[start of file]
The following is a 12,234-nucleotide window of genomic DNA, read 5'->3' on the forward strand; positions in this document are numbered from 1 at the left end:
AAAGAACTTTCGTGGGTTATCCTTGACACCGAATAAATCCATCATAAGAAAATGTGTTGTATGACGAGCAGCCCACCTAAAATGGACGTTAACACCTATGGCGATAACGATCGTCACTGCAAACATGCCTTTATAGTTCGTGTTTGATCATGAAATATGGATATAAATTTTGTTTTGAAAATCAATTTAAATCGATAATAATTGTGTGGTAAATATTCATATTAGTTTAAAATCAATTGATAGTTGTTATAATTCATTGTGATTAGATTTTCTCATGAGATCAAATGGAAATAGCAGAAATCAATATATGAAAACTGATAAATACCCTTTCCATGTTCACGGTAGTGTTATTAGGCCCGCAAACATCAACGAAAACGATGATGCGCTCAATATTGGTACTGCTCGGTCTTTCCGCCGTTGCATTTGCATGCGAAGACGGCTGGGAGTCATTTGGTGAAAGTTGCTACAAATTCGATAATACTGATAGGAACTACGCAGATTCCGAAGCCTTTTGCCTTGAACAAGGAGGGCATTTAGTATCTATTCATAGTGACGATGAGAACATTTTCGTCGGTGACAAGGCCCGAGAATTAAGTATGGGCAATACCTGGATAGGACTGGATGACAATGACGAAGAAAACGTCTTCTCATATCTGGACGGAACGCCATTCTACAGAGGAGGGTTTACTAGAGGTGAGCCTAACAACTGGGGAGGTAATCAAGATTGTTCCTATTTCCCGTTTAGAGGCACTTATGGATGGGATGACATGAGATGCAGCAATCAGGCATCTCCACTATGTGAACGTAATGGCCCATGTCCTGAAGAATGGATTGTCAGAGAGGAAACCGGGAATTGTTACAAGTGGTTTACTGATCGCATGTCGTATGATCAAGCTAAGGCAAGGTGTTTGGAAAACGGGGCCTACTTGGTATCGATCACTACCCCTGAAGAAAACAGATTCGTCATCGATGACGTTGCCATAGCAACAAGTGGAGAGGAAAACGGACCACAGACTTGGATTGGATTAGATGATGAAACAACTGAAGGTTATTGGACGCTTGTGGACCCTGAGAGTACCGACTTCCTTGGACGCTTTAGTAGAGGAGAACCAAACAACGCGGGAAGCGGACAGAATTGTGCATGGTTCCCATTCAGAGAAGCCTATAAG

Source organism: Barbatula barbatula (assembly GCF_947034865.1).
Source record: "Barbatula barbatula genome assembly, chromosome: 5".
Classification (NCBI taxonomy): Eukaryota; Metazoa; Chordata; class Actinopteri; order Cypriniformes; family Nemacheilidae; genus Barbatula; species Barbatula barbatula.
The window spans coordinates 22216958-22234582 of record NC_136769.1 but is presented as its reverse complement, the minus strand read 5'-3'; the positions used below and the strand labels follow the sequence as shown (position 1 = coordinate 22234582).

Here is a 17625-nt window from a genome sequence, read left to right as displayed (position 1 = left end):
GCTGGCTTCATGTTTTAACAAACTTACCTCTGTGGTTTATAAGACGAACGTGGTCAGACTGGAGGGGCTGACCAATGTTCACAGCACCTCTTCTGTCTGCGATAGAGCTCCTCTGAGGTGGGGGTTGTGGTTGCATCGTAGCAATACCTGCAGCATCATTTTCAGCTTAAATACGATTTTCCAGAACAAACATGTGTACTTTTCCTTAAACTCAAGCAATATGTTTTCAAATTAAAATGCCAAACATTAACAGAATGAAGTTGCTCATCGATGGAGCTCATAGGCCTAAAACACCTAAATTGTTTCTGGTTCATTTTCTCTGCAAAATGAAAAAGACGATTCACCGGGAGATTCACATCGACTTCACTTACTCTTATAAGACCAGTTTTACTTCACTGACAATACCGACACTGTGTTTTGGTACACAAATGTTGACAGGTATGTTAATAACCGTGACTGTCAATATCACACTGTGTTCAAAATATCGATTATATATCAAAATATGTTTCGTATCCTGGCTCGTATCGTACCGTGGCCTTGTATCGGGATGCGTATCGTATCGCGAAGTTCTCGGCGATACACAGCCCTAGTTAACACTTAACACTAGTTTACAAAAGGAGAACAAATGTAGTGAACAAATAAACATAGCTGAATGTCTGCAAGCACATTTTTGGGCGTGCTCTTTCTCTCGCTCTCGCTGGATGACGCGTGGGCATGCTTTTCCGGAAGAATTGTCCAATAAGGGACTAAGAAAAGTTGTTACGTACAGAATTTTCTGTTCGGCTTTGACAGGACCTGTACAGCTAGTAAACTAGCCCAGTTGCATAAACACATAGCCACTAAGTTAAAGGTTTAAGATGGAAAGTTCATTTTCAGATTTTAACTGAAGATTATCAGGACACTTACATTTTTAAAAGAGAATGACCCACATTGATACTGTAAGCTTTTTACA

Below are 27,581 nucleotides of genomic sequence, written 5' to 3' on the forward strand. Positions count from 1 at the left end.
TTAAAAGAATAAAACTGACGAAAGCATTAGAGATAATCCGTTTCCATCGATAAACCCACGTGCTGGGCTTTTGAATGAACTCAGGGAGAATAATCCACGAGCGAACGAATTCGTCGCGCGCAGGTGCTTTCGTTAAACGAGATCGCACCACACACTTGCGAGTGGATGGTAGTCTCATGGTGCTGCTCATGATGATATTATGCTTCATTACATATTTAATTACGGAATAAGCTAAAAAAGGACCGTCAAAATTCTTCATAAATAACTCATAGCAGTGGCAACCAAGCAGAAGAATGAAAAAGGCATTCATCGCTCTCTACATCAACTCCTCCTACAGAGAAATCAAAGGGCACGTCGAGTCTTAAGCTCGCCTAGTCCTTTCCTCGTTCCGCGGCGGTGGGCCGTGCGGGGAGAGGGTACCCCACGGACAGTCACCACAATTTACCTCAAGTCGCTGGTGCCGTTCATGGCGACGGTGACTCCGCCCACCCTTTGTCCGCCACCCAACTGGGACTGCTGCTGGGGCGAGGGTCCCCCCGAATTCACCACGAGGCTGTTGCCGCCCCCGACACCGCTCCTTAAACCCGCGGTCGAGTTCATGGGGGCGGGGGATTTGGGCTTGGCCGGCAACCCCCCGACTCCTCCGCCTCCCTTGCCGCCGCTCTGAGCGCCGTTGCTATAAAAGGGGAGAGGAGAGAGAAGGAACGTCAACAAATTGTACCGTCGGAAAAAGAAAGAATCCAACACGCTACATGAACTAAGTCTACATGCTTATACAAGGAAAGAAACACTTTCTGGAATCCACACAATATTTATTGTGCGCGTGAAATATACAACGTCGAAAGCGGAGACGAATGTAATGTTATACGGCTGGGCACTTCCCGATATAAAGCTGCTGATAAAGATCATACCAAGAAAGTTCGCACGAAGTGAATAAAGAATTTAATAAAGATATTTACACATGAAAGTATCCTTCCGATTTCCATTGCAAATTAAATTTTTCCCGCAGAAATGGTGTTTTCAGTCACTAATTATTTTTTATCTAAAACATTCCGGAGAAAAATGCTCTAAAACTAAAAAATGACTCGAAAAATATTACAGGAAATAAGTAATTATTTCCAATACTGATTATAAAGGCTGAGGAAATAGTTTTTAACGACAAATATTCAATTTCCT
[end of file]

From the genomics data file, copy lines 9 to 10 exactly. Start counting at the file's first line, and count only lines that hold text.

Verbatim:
Below are 27,581 nucleotides of genomic sequence, written 5' to 3' on the forward strand. Positions count from 1 at the left end.
TTAAAAGAATAAAACTGACGAAAGCATTAGAGATAATCCGTTTCCATCGATAAACCCACGTGCTGGGCTTTTGAATGAACTCAGGGAGAATAATCCACGAGCGAACGAATTCGTCGCGCGCAGGTGCTTTCGTTAAACGAGATCGCACCACACACTTGCGAGTGGATGGTAGTCTCATGGTGCTGCTCATGATGATATTATGCTTCATTACATATTTAATTACGGAATAAGCTAAAAAAGGACCGTCAAAATTCTTCATAAATAACTCATAGCAGTGGCAACCAAGCAGAAGAATGAAAAAGGCATTCATCGCTCTCTACATCAACTCCTCCTACAGAGAAATCAAAGGGCACGTCGAGTCTTAAGCTCGCCTAGTCCTTTCCTCGTTCCGCGGCGGTGGGCCGTGCGGGGAGAGGGTACCCCACGGACAGTCACCACAATTTACCTCAAGTCGCTGGTGCCGTTCATGGCGACGGTGACTCCGCCCACCCTTTGTCCGCCACCCAACTGGGACTGCTGCTGGGGCGAGGGTCCCCCCGAATTCACCACGAGGCTGTTGCCGCCCCCGACACCGCTCCTTAAACCCGCGGTCGAGTTCATGGGGGCGGGGGATTTGGGCTTGGCCGGCAACCCCCCGACTCCTCCGCCTCCCTTGCCGCCGCTCTGAGCGCCGTTGCTATAAAAGGGGAGAGGAGAGAGAAGGAACGTCAACAAATTGTACCGTCGGAAAAAGAAAGAATCCAACACGCTACATGAACTAAGTCTACATGCTTATACAAGGAAAGAAACACTTTCTGGAATCCACACAATATTTATTGTGCGCGTGAAATATACAACGTCGAAAGCGGAGACGAATGTAATGTTATACGGCTGGGCACTTCCCGATATAAAGCTGCTGATAAAGATCATACCAAGAAAGTTCGCACGAAGTGAATAAAGAATTTAATAAAGATATTTACACATGAAAGTATCCTTCCGATTTCCATTGCAAATTAAATTTTTCCCGCAGAAATGGTGTTTTCAGTCACTAATTATTTTTTATCTAAAACATTCCGGAGAAAAATGCTCTAAAACTAAAAAATGACTCGAAAAATATTACAGGAAATAAGTAATTATTTCCAATACTGATTATAAAGGCTGAGGAAATAGTTTTTAACGACAAATATTCAATTTCCT